There are "wonderful, hard-working, peace-loving Muslim-Americans," New Jersey Gov. Chris Christie said Tuesday, making a statement that could add to the concerns surfacing about his pro-Islamic views.
"We have the second-largest Muslim-American population," the GOP candidate said on MSNBC's "Morning Joe" program
about his state. "I have a great relationship with the Muslim-American community in my state. I've worked with them, hosted them as our guests as governor."
But the fact is, Christie said, "we can't categorize people just by their religion" and "I know from seven years as a federal prosecutor there's a big difference between someone who is a peaceful, hard working Muslim-American and someone who focuses on their religion."
Christie said he also believes that a hard push isn't needed to gain intelligence from Muslims, as he has seen that happen while he was a prosecutor.
"We need to keep them as an asset both in our state in general and the war against terror," said Christie.
On Monday, though, Ryan Mauro, a national security analyst for the Clarion Project, told Newsmax in an interview that the issue of Christie's relationships with Muslims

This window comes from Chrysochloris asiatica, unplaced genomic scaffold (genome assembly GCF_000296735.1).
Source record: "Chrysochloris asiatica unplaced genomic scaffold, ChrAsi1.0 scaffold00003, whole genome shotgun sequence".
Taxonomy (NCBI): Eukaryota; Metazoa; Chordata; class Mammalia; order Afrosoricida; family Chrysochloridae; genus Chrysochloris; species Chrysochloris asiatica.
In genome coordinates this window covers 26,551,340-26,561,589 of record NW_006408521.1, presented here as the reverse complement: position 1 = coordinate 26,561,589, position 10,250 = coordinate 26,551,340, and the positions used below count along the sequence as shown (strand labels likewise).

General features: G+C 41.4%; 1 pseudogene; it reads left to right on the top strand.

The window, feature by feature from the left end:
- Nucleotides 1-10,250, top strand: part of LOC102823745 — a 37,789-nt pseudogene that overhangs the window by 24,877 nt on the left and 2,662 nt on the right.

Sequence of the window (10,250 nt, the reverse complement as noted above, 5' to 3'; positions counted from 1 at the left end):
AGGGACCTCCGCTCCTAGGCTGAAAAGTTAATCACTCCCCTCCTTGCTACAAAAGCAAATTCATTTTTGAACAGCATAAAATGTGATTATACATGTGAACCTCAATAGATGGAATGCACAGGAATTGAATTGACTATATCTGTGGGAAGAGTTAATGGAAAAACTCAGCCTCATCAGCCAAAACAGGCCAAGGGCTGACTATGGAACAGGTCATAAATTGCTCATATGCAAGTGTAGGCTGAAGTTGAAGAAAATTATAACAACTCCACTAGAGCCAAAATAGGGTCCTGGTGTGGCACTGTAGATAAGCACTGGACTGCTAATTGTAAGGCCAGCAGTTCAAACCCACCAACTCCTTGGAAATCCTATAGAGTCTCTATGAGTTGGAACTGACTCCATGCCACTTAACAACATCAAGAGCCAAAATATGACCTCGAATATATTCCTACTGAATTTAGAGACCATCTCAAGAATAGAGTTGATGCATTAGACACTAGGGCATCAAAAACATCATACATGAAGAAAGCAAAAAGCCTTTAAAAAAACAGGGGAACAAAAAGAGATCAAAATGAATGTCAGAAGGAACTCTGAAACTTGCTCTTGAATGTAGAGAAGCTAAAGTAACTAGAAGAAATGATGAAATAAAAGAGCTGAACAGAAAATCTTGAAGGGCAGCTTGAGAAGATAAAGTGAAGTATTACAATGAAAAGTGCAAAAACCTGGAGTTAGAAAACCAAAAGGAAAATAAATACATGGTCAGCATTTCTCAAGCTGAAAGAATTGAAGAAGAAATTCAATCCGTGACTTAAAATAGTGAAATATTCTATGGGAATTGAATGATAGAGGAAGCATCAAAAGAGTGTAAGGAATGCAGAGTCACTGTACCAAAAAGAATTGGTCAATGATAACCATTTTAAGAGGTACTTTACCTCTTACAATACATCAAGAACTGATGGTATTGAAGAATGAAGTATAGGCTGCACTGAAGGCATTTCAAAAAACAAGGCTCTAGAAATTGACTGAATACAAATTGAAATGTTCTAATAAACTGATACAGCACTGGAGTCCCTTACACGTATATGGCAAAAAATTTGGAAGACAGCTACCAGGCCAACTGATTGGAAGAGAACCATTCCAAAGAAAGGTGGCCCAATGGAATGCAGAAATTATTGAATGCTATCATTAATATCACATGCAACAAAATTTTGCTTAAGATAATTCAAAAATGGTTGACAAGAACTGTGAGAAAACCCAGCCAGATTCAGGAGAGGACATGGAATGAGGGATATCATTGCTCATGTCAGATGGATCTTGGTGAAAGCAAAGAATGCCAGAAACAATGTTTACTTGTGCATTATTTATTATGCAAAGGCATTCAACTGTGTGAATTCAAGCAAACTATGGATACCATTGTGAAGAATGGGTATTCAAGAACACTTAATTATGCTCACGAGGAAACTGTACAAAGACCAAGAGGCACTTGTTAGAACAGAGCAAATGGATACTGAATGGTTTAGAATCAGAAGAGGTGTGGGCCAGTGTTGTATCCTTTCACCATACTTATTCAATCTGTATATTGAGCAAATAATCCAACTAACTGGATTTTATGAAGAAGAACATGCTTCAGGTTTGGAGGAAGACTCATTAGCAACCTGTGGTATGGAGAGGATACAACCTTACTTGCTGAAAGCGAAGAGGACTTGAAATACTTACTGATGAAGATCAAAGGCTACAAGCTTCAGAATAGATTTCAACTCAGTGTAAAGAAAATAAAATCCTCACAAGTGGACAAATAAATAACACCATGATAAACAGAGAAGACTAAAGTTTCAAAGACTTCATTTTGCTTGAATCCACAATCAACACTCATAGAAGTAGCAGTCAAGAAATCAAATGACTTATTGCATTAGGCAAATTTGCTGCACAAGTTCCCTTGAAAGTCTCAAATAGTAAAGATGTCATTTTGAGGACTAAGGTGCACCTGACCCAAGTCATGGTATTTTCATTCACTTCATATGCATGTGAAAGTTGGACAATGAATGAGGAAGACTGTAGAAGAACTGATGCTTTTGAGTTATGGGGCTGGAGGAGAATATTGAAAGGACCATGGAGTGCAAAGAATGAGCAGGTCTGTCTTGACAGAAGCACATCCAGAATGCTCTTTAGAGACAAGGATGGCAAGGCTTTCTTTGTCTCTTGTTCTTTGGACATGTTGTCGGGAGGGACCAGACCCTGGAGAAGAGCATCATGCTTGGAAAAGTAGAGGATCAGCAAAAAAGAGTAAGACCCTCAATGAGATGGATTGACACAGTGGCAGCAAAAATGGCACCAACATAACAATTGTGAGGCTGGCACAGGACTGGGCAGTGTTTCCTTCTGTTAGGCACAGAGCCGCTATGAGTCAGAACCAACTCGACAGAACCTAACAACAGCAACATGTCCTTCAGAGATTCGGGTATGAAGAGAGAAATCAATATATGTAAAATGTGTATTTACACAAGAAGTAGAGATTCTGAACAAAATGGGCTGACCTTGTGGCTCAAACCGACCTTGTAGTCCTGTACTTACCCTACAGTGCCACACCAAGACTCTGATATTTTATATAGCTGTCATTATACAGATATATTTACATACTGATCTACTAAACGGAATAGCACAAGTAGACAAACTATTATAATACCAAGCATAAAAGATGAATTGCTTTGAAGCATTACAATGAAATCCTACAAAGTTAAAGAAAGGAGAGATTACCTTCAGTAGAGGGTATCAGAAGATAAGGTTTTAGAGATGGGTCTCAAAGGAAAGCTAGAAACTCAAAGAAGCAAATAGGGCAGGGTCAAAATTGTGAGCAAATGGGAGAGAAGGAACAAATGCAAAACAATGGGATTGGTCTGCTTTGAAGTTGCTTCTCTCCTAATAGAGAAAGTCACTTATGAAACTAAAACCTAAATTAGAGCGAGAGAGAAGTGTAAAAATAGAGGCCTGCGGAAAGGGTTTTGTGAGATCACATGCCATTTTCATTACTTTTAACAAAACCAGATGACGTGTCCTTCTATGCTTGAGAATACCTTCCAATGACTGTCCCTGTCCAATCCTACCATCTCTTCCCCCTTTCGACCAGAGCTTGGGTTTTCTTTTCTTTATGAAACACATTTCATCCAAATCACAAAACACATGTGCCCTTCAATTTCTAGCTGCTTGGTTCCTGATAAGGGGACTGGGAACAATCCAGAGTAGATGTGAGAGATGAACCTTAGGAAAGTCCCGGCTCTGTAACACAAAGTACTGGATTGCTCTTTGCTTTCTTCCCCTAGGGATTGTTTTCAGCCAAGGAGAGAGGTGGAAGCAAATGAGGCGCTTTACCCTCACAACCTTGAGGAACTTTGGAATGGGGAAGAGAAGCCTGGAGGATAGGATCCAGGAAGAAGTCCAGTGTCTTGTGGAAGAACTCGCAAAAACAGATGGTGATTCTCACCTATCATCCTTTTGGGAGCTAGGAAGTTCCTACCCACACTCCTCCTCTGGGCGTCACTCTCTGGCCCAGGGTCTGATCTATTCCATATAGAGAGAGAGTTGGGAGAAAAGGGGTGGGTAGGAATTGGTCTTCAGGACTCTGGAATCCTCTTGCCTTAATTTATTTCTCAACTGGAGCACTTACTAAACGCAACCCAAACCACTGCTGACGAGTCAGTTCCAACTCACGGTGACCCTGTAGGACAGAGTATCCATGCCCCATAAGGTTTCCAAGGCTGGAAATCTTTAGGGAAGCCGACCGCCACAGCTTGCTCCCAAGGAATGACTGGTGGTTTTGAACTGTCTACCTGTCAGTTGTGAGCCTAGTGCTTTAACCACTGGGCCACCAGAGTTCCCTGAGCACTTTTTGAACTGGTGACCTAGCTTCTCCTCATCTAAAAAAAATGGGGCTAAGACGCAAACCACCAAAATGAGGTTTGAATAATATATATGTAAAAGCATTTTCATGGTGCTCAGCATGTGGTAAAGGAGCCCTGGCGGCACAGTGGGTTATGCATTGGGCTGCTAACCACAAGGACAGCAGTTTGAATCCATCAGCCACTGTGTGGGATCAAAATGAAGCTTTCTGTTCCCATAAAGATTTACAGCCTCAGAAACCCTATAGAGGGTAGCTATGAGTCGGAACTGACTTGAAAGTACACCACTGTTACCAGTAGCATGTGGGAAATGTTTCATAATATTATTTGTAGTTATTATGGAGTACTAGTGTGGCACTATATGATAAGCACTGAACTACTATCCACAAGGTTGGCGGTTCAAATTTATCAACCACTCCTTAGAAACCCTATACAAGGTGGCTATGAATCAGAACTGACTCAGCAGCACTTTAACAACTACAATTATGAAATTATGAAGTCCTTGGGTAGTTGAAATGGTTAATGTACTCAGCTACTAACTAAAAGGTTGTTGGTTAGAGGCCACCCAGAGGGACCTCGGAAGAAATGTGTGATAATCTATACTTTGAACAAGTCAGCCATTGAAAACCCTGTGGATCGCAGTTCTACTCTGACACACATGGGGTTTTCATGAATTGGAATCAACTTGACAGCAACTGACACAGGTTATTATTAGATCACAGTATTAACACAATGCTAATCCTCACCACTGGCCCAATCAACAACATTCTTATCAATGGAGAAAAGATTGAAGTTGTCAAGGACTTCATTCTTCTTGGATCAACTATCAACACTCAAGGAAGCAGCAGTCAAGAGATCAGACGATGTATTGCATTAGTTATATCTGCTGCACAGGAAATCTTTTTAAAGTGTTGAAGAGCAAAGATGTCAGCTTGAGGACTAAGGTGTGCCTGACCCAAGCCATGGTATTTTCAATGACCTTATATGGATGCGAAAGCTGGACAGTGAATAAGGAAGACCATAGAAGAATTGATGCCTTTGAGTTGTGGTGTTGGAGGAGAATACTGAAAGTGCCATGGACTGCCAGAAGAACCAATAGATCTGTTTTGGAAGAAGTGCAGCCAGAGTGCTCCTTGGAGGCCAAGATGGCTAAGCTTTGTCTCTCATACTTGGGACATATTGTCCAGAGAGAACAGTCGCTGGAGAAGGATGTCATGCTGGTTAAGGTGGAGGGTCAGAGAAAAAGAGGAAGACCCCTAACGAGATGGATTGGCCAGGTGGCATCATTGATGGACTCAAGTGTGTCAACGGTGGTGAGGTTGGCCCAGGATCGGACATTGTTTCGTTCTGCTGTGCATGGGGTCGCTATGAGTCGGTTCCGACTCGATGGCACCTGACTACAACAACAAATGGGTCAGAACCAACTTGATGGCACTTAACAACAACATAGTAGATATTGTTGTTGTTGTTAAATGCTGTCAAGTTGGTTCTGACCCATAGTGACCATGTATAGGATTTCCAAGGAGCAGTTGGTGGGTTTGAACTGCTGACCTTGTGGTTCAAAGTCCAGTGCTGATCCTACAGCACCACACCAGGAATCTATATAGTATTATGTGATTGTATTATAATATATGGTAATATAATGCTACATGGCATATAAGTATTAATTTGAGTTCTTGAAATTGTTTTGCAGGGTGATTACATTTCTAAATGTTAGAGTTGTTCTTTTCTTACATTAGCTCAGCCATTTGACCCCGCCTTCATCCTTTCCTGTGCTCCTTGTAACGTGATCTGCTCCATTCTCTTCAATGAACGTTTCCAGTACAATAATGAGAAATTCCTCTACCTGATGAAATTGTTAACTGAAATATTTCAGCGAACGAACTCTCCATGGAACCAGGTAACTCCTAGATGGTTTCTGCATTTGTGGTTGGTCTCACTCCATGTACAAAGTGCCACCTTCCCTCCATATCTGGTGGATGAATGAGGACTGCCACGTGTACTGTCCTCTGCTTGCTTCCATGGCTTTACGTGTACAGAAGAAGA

could "hurt his credibility on national security."
Over the years, Christie has remained close to several of his state's Muslim leaders, including Imam Mohammad Qatanani, who has been fighting deportation by the Department of Homeland Security after he did not reveal that Israel had convicted him for belonging to the Hamas terrorist group.
However, Christie had spoken out against bringing refugees from Syria into his state, and had said he was going to issue a directive to follow that policy, but told the program Tuesday that immigration is in hands of the federal government.
"In the end, the federal government controls immigration policy and will override any directive that we put out," said Christie.
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